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USWNT Reaches Semifinals at Olympics, Ousts Netherlands on Penalty Kicks

After suffering penalty-kick heartbreak in the quarterfinals of the Olympics five years ago, the U.S. women's national team has struck for a measure of redemption.

The U.S. ousted the Netherlands on spot kicks following a 2–2 draw, with Alyssa Naeher making two saves in the shootout—after making another one near the end of regular time—while the U.S. was perfect on all four of its takes to go through and set up a semifinal date vs. Canada on Monday (4 a.m. ET).

The quarterfinal in Yokohama, Japan, came on the heels of an uncharacteristic group stage for the U.S., which finished second to Sweden in the group and saw its 44-match unbeaten streak come to an end. Despite a bright start on Friday, the U.S. was forced to play from behind, but appeared to have found a bit of its mojo again before being taken to extra time and penalty kicks.

Vivianne Miedema added to her Olympic record with her ninth and 10th goals of the competition, but she had her opening spot kick saved by Naeher. Aniek Nouwen also had her kick saved, while Rose Lavelle, Alex Morgan, Christen Press and Megan Rapinoe all converted to keep the U.S. alive.

Miedema opened the scoring for the Dutch in the 18th minute, only for Sam Mewis to equalize 10 minutes later and surprise starter Lynn Williams to give the U.S. the lead three minutes after that. Miedema's first goal came against the run of play, with the U.S. having enjoyed a bright opening quarter of an hour with a lineup that featured plenty of surprises.

Morgan, Rapinoe, Press and Lavelle were all confined to the bench, with Williams—an alternate only on the full roster due to the IOC expanding squads from 18 to 22 players—Carli Lloyd and Tobin Heath starting up front and Lavelle, who scored in each of the U.S.'s past two meetings vs. the Netherlands, being looked over in favor of Lindsey Horan and Mewis in the midfield.

Nevertheless, Vlatko Andonovski's changes appeared to pay off at the start. The U.S. pressed well and was on the front foot. Heath had a goal disallowed for offside in the 10th minute, the sixth time a U.S. goal has been chalked off by the offside flag at this tournament. Four minutes later, Horan had a header turned off the post by Netherlands goalkeeper Sari van Veenendaal, but it was clear the U.S. was enjoying the early momentum.

That changed four minutes later. Danielle van de Donk's shot from the edge of the U.S. box was blocked, and it fell for Miedema, who had barely had a sniff of the action but was aggressive to be first to the loose ball and then clinical enough to beat Naeher with her shot.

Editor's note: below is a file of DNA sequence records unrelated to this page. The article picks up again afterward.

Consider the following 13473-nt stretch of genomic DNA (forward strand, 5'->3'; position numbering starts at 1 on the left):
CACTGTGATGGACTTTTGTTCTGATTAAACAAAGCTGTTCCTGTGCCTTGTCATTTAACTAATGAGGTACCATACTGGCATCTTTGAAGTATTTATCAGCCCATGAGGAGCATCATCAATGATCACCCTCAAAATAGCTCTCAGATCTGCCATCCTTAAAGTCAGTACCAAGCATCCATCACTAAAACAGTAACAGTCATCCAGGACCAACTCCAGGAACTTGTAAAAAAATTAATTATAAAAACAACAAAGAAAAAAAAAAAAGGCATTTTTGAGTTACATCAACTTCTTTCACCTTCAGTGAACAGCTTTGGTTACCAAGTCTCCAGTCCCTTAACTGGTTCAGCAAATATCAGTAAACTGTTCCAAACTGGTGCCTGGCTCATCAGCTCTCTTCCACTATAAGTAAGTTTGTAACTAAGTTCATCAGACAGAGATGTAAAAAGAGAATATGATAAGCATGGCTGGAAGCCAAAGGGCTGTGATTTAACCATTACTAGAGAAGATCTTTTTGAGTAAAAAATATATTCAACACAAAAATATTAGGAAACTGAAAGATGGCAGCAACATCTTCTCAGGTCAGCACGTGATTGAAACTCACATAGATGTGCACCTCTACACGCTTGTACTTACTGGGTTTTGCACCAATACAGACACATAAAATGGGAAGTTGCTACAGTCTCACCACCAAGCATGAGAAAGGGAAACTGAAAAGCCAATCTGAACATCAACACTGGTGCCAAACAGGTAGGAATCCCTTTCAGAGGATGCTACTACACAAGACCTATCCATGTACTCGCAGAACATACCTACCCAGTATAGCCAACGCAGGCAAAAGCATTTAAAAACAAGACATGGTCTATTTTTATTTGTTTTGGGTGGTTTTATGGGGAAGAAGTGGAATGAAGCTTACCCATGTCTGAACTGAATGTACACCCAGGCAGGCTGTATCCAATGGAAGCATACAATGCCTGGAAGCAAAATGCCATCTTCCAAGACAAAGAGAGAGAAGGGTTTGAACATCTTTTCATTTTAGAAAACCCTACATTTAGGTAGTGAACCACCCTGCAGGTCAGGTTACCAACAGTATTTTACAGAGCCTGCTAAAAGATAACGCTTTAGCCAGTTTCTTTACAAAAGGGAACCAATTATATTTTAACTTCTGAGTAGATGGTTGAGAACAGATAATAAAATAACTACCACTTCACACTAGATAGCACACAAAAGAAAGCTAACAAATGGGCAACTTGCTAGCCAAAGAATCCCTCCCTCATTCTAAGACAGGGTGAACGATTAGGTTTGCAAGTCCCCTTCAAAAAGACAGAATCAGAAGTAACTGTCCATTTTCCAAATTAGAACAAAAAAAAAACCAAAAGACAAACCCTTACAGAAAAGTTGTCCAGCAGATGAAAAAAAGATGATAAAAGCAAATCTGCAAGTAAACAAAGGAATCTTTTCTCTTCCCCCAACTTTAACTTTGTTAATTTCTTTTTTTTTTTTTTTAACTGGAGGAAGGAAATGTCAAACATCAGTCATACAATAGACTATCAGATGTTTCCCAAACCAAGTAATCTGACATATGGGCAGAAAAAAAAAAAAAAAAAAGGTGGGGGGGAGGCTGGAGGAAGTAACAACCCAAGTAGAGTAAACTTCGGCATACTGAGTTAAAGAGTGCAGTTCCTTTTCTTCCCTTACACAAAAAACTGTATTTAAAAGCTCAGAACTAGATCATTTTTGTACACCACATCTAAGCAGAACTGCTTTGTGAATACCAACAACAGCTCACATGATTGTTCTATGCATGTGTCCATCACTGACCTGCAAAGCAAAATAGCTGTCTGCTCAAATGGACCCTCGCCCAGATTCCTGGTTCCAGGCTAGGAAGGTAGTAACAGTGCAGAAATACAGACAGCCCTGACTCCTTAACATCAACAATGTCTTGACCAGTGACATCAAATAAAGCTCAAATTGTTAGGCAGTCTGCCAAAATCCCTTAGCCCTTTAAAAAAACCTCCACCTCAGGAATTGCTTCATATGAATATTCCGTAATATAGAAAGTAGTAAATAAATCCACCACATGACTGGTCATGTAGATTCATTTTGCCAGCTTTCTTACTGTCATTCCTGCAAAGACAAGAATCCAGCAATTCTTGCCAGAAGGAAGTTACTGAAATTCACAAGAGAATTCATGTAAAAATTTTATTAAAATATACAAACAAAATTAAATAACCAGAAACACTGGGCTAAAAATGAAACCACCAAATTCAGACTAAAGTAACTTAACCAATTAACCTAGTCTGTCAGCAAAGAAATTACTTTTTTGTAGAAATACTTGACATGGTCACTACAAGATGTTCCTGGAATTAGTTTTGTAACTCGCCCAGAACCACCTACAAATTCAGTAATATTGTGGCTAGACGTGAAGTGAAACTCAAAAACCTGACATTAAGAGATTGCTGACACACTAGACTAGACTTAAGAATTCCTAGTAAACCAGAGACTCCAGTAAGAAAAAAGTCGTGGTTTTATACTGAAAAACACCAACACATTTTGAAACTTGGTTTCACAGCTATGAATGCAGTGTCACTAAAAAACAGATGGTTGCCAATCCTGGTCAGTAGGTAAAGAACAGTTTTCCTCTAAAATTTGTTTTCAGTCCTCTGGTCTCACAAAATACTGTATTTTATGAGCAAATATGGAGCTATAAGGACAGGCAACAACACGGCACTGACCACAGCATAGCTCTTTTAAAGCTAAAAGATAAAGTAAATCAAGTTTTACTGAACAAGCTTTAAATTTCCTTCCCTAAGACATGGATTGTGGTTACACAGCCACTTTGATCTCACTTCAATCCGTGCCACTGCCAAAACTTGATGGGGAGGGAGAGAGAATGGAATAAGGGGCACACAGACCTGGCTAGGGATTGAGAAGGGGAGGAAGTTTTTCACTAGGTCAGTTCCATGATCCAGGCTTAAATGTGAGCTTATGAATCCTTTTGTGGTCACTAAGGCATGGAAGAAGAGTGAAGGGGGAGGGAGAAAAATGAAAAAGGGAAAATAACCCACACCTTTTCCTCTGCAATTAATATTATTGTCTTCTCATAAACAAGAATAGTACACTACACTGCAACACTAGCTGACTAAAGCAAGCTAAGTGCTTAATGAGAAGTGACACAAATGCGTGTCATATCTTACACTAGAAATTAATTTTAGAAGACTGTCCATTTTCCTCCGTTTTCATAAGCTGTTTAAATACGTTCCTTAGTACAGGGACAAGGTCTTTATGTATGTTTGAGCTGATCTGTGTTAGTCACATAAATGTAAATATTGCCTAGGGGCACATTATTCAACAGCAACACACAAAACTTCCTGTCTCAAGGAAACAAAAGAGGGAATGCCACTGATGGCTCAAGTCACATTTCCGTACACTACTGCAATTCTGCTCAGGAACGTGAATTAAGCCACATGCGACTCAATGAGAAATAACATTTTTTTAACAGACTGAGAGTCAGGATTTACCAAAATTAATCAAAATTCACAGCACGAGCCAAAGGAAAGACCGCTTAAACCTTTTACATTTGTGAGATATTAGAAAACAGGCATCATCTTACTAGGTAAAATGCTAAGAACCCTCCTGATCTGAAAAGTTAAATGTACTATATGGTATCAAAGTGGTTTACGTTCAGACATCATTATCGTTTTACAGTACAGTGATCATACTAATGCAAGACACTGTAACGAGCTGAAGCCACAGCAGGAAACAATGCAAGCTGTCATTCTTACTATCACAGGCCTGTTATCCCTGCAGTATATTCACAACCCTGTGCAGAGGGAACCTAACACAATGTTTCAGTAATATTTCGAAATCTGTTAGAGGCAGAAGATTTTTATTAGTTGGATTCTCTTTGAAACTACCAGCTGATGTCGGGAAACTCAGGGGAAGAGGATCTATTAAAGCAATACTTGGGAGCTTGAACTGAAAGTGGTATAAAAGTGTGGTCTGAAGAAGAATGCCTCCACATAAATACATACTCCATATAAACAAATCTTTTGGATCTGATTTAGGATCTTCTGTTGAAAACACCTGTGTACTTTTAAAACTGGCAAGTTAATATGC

The U.S. responded well, though. First, Mewis delivered a diving header off a cross from Williams to pull the U.S. even at 1–1.

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Then three minutes later, the roles were reversed, with Williams firing home from the center of the box off an assist from Mewis, who simply kept the U.S. attack alive by winning a header in the Netherlands area after a corner kick.

The Dutch regrouped after halftime and found an answer in the 54th minute through a familiar source. Miedema, again, provided the response, beating Naeher with a low shot from distance and tucking it inside the post to make it 2–2.

The goal sparked a triple-change from Andonovski, with Morgan, Press and Lavelle all coming on to replace Williams, Mewis and Lloyd. Press appeared to give the U.S. the lead in the 58th minute, firing home at the back post after a cross from Horan, but the goal was taken off the board through an offside call—the seventh such instance for the U.S. in this competition—despite a lengthy VAR review.

The U.S. dodged a bullet in the 81st minute. After a foul in the box on Kelley O'Hara gifted the Netherlands a penalty kick, Naeher came up with a massive save, denying Lieke Martens's meekly hit shot to keep the match at 2–2. It was the second major PK save of Naeher's international career following her stop of Steph Houghton in the semifinals of the 2019 Women's World Cup vs. England. Two more would follow in the shootout.

That save pushed the match to extra time, and another one from Naeher kept the U.S. level in the first half of it. Miedema got free for a header, but Naeher denied it with an acrobatic save, diving to her left.

The U.S. appeared to take the lead in the 109th minute, but just like earlier in the match, Press had a goal disallowed for a tight offside call, and five minutes later Morgan suffered the same fate, with the Dutch's calamity in the back being nullified by the offside flag—the eighth and ninth times in Japan that the U.S. had a goal ruled out.

The U.S. prevailed in PKs, though, and will advance to the semifinals to face Canada, which outlasted Brazil in penalty kicks after a 0–0 draw.

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